- I and the father are one. John 10:30
- I am the light of the world. John 9:5
- I am the break of life. John 6:48
- I am the good shepher. John 10:11
- I am the way, the truth, and the life. John 14:6
- I am the resurrection and the life. John 11:25
Here’s the other thing that makes this argument problematic: these gospels were all written and distributed during a time when numerous people who had heard Jesus speak would have still been alive. If any of the authors were trying to embellish anything in their writing of the gospel, other people would have called them out on that, and their account of Jesus’s life and teachings never would have gotten any traction with anyone.
So if you want to stick with logic and reason, this argument also makes no sense.
Jesus Was Delusional
At face value, this second option from Lewis’s list seems to make sense. I mean, if I met someone who told me they were God, this would be my first thought–they’re delusional. Although I’m not a mental health professional, it still seems like a reasonable diagnosis. This was, in fact, the diagnosis made by some of the Jews who heard him speak, as recorded in John 10:19-20:
The Jews who heard these words were again divided. Many of them said, “He is demon-possessed and raving mad. Why listen to him?”John 10:19-20 (NIV)
However, other Jews had a more sober assessment, in light of the miracles Jesus had performed:
But others said, “These are not the sayings of a man possessed by a demon. Can a demon open the eyes of the blind?”John 10:21 (NIV)
Similarly, Richard Dawkins, one of the foremost new atheists, in his book The God Delusion, attacks Lewis’s statement that I quote above, claiming there should have been another option offered–that Jesus was just honestly mistaken. Oops, I just called myself God again…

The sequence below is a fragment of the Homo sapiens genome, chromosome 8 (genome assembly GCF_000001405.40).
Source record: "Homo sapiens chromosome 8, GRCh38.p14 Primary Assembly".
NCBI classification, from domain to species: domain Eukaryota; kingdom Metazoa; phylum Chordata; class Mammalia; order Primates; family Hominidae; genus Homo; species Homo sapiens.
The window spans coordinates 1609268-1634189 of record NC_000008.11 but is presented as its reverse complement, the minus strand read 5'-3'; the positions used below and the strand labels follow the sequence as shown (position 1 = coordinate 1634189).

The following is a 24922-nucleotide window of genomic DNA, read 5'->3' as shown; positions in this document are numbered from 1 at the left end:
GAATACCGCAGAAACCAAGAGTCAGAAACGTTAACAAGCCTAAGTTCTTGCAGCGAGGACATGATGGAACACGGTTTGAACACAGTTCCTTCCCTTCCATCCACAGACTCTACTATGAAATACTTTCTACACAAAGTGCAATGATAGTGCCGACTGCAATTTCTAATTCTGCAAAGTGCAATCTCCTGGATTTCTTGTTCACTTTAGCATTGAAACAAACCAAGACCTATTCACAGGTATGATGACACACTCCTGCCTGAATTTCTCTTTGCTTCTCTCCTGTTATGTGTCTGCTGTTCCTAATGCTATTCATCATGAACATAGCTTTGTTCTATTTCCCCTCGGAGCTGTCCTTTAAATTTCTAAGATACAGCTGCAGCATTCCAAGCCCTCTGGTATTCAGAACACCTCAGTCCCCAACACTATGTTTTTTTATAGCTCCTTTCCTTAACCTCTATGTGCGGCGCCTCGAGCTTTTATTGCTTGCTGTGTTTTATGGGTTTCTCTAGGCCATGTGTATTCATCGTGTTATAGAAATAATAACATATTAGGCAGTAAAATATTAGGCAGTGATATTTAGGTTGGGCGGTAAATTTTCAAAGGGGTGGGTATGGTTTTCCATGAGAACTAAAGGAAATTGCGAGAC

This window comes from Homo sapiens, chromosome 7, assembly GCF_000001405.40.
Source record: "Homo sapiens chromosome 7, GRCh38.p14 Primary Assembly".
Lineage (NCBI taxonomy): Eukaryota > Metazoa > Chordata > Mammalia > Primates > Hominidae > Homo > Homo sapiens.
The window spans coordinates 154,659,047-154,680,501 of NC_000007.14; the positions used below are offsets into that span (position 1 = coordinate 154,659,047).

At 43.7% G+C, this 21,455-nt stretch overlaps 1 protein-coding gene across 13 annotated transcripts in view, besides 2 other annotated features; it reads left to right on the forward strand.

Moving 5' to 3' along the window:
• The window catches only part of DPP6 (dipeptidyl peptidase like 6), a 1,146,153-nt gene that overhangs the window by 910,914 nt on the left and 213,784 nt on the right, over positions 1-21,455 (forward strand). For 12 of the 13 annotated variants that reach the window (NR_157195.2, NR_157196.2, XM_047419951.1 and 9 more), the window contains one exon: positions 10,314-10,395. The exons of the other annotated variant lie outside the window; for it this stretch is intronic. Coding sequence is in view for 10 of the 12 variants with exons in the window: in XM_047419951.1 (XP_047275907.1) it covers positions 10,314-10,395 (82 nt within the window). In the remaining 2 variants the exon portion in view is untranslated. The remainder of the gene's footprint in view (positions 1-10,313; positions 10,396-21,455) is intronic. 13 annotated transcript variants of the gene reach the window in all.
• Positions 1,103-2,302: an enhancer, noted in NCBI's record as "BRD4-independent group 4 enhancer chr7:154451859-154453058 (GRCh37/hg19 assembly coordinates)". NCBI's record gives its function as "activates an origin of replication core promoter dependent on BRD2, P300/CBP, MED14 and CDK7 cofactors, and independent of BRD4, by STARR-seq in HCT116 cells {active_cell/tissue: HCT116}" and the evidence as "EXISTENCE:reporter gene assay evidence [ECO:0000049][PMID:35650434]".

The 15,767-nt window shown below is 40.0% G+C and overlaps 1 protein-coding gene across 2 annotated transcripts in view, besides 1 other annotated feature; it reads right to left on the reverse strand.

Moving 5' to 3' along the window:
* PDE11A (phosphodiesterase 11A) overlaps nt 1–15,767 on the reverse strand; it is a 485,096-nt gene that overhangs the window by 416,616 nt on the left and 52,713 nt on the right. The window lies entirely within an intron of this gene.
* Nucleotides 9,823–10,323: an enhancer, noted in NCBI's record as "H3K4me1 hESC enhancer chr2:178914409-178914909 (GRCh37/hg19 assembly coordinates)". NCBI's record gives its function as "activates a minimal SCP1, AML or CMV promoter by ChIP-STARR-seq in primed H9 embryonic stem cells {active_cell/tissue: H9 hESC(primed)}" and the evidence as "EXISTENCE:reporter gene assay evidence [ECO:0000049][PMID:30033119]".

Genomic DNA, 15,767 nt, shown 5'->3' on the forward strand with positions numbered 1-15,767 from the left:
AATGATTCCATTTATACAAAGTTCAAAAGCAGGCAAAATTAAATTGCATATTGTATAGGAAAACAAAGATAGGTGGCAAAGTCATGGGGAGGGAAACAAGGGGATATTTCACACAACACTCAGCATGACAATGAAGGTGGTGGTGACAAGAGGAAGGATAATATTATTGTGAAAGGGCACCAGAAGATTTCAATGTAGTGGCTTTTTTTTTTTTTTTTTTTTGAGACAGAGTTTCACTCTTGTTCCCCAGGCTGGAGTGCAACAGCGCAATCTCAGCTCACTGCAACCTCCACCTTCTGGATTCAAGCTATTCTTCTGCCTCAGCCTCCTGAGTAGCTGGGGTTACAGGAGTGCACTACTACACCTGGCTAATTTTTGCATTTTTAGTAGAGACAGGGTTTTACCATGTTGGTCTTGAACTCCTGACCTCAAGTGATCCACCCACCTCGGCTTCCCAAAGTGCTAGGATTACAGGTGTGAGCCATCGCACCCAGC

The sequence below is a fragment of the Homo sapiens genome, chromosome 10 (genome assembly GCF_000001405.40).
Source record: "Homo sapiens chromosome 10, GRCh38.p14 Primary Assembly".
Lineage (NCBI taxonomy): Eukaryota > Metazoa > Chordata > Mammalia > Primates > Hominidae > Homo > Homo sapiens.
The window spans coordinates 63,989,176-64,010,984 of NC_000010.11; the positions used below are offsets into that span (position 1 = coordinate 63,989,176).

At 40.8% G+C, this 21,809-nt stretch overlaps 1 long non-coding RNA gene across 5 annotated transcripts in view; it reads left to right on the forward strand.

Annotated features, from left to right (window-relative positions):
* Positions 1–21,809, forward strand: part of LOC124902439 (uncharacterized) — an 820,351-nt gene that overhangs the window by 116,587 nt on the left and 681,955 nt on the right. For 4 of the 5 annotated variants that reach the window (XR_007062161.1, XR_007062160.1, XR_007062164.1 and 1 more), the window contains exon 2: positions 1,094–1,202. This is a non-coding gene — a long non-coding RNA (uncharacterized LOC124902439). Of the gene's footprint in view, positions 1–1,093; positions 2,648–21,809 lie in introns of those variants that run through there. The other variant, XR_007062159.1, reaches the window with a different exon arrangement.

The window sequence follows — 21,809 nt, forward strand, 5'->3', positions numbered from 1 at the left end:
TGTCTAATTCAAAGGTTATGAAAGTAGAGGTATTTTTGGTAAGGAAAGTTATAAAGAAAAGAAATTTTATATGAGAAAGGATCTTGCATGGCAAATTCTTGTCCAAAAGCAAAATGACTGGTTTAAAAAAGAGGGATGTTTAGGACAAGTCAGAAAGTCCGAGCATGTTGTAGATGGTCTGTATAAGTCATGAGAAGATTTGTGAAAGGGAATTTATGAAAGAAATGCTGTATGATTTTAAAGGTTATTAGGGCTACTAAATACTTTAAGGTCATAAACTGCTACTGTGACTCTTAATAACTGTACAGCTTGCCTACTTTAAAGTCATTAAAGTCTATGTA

I’m not sure how you could make this distinction, though–if you don’t believe someone’s claims to be one with God, wouldn’t you consider that person delusional whether it was an honest mistake or not? This seems to be a distinction without a difference. In other words, meaningless.
Jesus Was an Evil Deceiver
In today’s language, we might more commonly refer to the third option Lewis mentioned as a “con artist” or “scammer”. In other words, he was someone pretending to be someone he’s not. In fact, some people from Jesus’s hometown wondered this very thing, as recorded in John 6:42:
They said, “Is this not Jesus, the son of Joseph, whose father and mother we know? How can he now say, ‘I came down from heaven’?”Jesus’s obnoxious neighbors, in John 6:42
The best thing to say here is, I wonder how much pain a scammer would endure before he or she would come clean and admit they were scamming me. Or said another way, Can you imagine any con artist being tortured to death for their scam and not confessing the truth to save themselves? I mean, don’t you think that if Jesus were a con artist, at some point well before the crucifixion, or even way before the beating that preceded it, he would have come clean to save himself?
Jesus Was and Is Who He Said He Is
The final option we are left with from Lewis’s list is that Jesus really is God in the flesh. He is both fully God and fully man.
This may be hard for us to understand–how God would become flesh, and how God could still run the universe while he was a man, and how Jesus could still pray to God, and a thousand other questions–but that’s OK. God told us that his ways are hard for us to understand. But that doesn’t mean we should stop trying to make sense of them.
Even though this blog post and this series on apologetics are intended to help us make sense of our faith and to help those who are not yet Followers of Christ to make a logical, reasoned decision to accept Jesus as Lord and Saviour, it doesn’t necessarily mean that there won’t still be a leap of faith involved. Also, nobody should wait until it all makes sense before they make a decision, because it never will. The more you get to know God, the more questions you will have.
But wouldn’t you expect that from a love story that has no beginning and no end?